Group Practice: A nonstandard approach in NYC therapy
This is the first in what will be a series of conversations completed by our NYC therapists. The conversation, discussing our therapists’ views on the significance of working in a group practice, was completed over a series of days.
Matt: We practice therapy as part of a group practice. We collaborate in our clinical work, share a strong point of view about what constitutes good therapy. We are different people who share not just space but values. While not unique to our therapy practice, group practice isn’t the standard in therapy. Most therapists in New York hang out a shingle and go it alone.
What’s meaningful to you about practicing therapy in this group context? What do you see as the value to you as a practitioner? What do you see as the value this set up offers to our therapy patients?
Rachael: We don’t practice alone just as our patients don’t do therapy alone. I think about the walls in my office as fluid–I can utilize energy and presence from all of our work on each side of the walls. If I find myself hesitant to go somewhere in therapy session I think about the support I have from my colleagues to go where my patient needs me to go. There are also times I’ve needed my therapeutic work to get unstuck. When that’s the case, you all call that out. I can’t do as much by myself.
Matt: What’s the value to patients in our having a shop of multiple therapists? Do you think it matters for them? How might you pitch that?
Kiran: There’s so much I want to give my therapy patients. I see this group practice as a “home” that helps me to do that. It’s where I come to get support, nourishment, and ideas. It’s where I can listen, provide feedback, and work collaboratively. It’s where I feel a part of and separate. I believe my patients know that I am a part of something great, a place that moves the conversation forward. They have a sense that working with me is more than just working with me.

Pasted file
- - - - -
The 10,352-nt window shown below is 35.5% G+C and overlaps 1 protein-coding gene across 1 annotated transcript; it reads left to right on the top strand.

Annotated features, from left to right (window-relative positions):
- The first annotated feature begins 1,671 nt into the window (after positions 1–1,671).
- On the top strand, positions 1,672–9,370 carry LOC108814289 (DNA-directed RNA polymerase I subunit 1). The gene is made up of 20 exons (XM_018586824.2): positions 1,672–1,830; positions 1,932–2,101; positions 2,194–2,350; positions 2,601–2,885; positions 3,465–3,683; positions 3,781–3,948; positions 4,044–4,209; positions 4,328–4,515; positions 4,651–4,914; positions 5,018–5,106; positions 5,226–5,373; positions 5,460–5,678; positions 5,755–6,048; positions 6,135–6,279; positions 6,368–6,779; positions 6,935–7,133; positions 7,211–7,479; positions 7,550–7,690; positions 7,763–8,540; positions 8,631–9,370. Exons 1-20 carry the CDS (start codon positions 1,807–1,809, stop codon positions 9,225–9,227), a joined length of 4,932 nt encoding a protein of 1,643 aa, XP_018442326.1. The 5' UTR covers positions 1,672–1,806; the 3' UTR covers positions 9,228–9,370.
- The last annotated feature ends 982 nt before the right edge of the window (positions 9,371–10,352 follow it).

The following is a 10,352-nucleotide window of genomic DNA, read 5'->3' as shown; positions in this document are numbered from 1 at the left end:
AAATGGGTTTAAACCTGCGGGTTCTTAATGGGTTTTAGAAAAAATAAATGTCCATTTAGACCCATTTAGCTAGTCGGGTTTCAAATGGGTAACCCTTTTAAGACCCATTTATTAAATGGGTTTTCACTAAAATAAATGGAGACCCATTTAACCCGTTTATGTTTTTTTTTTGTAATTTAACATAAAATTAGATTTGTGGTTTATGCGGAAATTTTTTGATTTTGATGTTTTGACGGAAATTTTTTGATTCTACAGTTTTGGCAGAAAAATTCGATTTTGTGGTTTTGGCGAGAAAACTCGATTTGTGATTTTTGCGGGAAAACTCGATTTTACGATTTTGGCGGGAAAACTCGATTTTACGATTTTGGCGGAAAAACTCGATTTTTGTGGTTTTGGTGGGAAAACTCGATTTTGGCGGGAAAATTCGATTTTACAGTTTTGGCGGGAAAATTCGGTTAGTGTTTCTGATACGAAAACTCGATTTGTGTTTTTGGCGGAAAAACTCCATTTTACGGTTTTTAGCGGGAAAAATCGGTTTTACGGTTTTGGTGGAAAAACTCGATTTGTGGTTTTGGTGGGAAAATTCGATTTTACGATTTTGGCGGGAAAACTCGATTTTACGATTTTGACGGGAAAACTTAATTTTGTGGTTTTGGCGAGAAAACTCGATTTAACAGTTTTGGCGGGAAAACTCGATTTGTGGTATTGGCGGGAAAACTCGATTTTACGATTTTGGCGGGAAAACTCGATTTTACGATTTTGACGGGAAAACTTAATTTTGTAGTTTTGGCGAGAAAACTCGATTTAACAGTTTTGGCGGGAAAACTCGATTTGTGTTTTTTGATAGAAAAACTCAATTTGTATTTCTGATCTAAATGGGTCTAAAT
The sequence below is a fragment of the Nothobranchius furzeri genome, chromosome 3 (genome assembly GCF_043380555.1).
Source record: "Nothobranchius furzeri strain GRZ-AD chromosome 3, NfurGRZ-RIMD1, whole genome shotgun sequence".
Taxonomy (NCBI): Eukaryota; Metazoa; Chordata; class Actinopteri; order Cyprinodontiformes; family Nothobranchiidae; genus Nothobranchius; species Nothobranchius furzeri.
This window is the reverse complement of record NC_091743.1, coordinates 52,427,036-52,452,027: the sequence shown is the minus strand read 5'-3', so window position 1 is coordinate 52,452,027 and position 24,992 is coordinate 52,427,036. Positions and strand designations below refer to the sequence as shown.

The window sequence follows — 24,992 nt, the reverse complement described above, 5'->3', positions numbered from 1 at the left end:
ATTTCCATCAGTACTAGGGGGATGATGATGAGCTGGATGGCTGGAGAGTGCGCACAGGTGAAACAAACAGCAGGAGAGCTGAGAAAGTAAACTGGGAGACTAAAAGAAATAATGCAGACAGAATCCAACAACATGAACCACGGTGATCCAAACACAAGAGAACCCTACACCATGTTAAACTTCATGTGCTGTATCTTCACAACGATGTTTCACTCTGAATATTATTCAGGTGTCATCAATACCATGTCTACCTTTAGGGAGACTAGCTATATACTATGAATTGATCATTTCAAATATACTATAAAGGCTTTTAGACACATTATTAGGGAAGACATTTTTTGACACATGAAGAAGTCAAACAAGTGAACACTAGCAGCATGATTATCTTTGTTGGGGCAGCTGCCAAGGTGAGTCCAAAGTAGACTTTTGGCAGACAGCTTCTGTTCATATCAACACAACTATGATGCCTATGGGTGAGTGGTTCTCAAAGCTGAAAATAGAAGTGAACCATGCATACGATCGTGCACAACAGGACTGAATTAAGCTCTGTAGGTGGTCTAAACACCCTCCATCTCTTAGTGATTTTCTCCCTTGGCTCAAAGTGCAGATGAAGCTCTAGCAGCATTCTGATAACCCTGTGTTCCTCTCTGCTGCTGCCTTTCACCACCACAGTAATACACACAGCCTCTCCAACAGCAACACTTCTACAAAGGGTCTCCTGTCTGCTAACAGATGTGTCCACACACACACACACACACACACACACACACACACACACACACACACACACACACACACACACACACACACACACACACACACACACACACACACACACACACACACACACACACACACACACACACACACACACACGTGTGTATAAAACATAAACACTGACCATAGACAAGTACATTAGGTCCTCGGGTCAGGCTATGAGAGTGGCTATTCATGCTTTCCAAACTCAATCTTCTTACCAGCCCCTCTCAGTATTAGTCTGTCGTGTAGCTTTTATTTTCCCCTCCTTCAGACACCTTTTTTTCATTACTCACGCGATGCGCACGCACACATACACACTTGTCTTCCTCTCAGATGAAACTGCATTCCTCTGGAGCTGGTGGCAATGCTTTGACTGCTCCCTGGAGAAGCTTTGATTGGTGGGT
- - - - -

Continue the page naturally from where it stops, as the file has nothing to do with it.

Heather: There is so much value in the way our practice is set up for the patients and the practitioners. Patients have the opportunity to really be treated by the practice as a whole. We are constantly evolving and growing ourselves and the practice and this trickles down to our relationships and work in the therapy room. If I’m asked to make a referral for new patient in the practice, it is so nice to be able to think about making a good match and really knowing that the patient is going to be in great hands with a person who is well suited for him or her.
And visa versa: When a patient is being referred to me from one of my colleagues here it makes me feel valued. I’m not just an open slot in the schedule.
Karen: I like the idea of my work environment mirroring the values and demands of what goes in my therapy room. For me this means that I deeply value collaboration, am excited by ideas of others, put great importance on creating connection and believe that there is always another perspective and that this is exciting. I offer that with my patients and build that with my colleagues. There is a commitment to growth at this practice–our growth as practitioners–the growth of us as a group and as individuals and in this context we can say tough stuff, be demanding and push each other in ways that are not easy but are so valuable. They know that their therapist is a part of healthy and growing organization and this energy will be a part of their experience in therapy. I think it so valuable for patients to know this work doesn’t happen in isolation.